How the
Streets
of
DORSEY'S
SEARCH
were Named

This information
is courtesy of
Barbara Kellner,
Coordinator,
Welcome Center,
run by the
Columbia Association

Village of Dorsey's Search
Photograph by Jan Adams
Copyright. All Rights Reserved.

Dorsey's Search

Dorsey's Search takes its name from the land grant patented to John Dorsey in 1696. Linden Hall, the village community center, takes its name from Linden Tree in the poem, Musa, by the 19th Century American author,
Oliver Wendell Holmes.

STREET NAMES

DORSEY HALL is named after the family home. The original Dorsey Hall still stands close to Route 29 at the intersection of Route 108. The street names come from the works of Oliver Wendell Holmes, a 19th Century American author.

FAIRWAY HILLS takes its name from its location. It is built on the site of the former Allview Golf Course. Fairway Hills Golf Course opened in 1995. The street names come from the works of Oliver Wendell Holmes, as they do in Dorsey Hall.

OTHER STREET AND PLACE NAMES

SNOWDEN RIVER PARKWAY was inspired by the historically original name for the Little Branch which was Snowden's River of Patuxent, according to historian Dr. Caleb Dorsey. Snowden's Cowpens and Snowden's Intent appear as land grant to Richard Snowden, patented in 1736.

MENDENHALL ROAD was named after Peter Mendenhall, the builder of a paper mill in the early 1800's.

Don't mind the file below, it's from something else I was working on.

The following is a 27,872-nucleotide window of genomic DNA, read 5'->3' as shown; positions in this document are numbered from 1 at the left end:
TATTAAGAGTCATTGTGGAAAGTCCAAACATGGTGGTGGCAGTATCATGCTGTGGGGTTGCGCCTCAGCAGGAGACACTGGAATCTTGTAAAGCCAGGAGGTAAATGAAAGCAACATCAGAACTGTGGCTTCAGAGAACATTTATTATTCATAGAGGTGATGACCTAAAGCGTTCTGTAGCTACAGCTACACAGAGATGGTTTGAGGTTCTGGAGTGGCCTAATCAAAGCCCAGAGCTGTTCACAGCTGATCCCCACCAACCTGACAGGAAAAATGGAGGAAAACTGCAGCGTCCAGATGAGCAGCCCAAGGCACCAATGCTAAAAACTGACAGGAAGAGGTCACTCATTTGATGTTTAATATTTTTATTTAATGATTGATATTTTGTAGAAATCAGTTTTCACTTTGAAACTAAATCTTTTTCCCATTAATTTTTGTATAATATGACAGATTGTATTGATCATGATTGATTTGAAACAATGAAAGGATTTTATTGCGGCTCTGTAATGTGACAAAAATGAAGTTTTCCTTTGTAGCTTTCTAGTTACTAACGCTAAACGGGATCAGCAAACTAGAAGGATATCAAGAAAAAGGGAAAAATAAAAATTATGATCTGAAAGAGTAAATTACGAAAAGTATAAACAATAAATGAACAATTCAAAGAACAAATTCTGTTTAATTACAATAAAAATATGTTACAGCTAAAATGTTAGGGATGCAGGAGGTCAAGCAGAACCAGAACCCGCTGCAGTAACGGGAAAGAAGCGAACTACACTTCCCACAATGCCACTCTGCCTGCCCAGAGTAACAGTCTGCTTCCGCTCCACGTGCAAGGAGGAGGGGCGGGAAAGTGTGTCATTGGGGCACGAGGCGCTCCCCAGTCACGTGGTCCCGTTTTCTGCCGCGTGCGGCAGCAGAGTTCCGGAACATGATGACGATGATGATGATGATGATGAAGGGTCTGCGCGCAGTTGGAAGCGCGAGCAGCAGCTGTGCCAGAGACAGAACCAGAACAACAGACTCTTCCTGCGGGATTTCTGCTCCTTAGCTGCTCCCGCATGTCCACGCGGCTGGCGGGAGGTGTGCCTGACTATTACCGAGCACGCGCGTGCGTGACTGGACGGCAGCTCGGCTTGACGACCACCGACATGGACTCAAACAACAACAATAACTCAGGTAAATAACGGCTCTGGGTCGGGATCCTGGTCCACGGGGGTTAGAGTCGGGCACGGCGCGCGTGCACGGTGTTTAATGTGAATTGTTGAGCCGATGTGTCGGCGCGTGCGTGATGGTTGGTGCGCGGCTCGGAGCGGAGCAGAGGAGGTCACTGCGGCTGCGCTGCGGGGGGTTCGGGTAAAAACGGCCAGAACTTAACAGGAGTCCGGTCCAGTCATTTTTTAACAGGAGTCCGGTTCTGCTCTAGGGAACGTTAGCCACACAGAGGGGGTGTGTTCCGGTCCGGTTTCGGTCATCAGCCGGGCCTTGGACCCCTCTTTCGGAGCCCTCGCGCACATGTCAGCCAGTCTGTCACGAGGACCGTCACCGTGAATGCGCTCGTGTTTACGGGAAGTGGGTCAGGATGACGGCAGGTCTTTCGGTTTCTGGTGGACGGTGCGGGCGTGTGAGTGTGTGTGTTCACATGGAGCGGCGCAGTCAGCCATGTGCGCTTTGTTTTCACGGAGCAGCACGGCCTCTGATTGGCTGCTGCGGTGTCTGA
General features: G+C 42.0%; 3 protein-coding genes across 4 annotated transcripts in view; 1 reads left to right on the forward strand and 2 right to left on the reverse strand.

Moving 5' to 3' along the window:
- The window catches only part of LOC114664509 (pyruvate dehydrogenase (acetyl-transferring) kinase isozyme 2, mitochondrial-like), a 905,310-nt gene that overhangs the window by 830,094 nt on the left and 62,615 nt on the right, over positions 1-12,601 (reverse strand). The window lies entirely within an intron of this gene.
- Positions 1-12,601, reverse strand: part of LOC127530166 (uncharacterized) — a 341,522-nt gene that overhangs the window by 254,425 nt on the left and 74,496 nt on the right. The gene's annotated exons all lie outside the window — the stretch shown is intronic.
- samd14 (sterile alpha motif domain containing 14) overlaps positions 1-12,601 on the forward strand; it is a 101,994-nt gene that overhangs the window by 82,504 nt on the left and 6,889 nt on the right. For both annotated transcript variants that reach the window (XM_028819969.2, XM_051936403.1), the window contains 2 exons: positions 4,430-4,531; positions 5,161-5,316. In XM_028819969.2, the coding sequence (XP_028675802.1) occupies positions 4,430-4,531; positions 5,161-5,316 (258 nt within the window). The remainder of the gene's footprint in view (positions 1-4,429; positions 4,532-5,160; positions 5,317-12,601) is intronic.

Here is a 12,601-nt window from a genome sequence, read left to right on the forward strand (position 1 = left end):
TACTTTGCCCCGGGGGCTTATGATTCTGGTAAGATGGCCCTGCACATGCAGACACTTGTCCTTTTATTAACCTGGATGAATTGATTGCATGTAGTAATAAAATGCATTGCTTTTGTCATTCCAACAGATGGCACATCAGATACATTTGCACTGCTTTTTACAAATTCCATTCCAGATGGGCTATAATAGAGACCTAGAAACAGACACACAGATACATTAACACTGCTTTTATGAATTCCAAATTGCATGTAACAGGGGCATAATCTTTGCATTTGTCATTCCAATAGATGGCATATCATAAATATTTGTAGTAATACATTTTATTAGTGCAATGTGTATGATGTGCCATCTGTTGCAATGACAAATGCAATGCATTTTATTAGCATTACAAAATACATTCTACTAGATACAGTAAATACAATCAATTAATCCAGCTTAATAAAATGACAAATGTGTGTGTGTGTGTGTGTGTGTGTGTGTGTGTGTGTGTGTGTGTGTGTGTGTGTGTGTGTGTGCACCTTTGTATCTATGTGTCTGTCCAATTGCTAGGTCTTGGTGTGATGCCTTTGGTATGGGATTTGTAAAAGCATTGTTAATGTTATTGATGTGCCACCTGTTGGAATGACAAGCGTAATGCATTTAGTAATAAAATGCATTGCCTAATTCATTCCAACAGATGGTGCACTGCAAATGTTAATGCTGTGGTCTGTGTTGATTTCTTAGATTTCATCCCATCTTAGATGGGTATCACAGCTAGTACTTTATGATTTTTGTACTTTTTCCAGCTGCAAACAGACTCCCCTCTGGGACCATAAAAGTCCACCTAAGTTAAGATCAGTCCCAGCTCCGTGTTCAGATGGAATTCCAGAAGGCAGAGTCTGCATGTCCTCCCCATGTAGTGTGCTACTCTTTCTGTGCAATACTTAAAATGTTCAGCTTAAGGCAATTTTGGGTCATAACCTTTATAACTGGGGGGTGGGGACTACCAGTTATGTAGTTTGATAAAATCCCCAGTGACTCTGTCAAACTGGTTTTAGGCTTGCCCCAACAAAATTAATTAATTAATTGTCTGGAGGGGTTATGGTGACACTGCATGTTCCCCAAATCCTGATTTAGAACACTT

DOBBIN ROAD was named after George B. Dobbin. By Act, Chapter 364, he was appointed Visitor from Howard County to the Maryland Hospital. He was the first such appointment.

The name for RUMSEY ROAD came from James Rumsey, who invented the first steamboat two years before Fulton launched the Claremont. General Washington witnessed the trial on the Potomac and gave a certificate of the success of the experiment.

WINCOPIN CIRCLE is derived from Wincopin Neck, a land grant given to Benjamin and Richard Warfield in 1702.

Broken Land was a land grant patented to Thomas Worthington and Henry Ridgely in 1722. This lent it's name to BROKEN LAND PARKWAY.

GOVERNOR WARFIELD PARKWAY was named for Edwin Warfield, the only Howard County resident to become a Maryland governor.

STERRETT PLACE comes from the owner of Oakland Manor, Colonel Charles Sterrett Ridgely.

BANNEKER ROAD was named after Benjamin Banneker (more details in Town Center).

LITTLE PATUXENT PARKWAY. Columbia's main thoroughfare takes its name from the Little Patuxent River which, with all its tributaries, runs through much of Columbia.

Columbia's 40-acre downtown park is the site of Merriweather Post Pavilion which was built as the summer home of the Washington Symphony. The Pavilion is names for Marjorie Merriweather Post, a symphony benefactor. This is how the area got the name of SYMPHONY WOODS.

The AMERICAN CITY BUILDING is named for its original tenant, the American City Corporation - a wholly-owned subsidiary of the Rouse Company, dedicated to improving the quality of life in existing cities.

Learn more about history and naming in the Columbia area.

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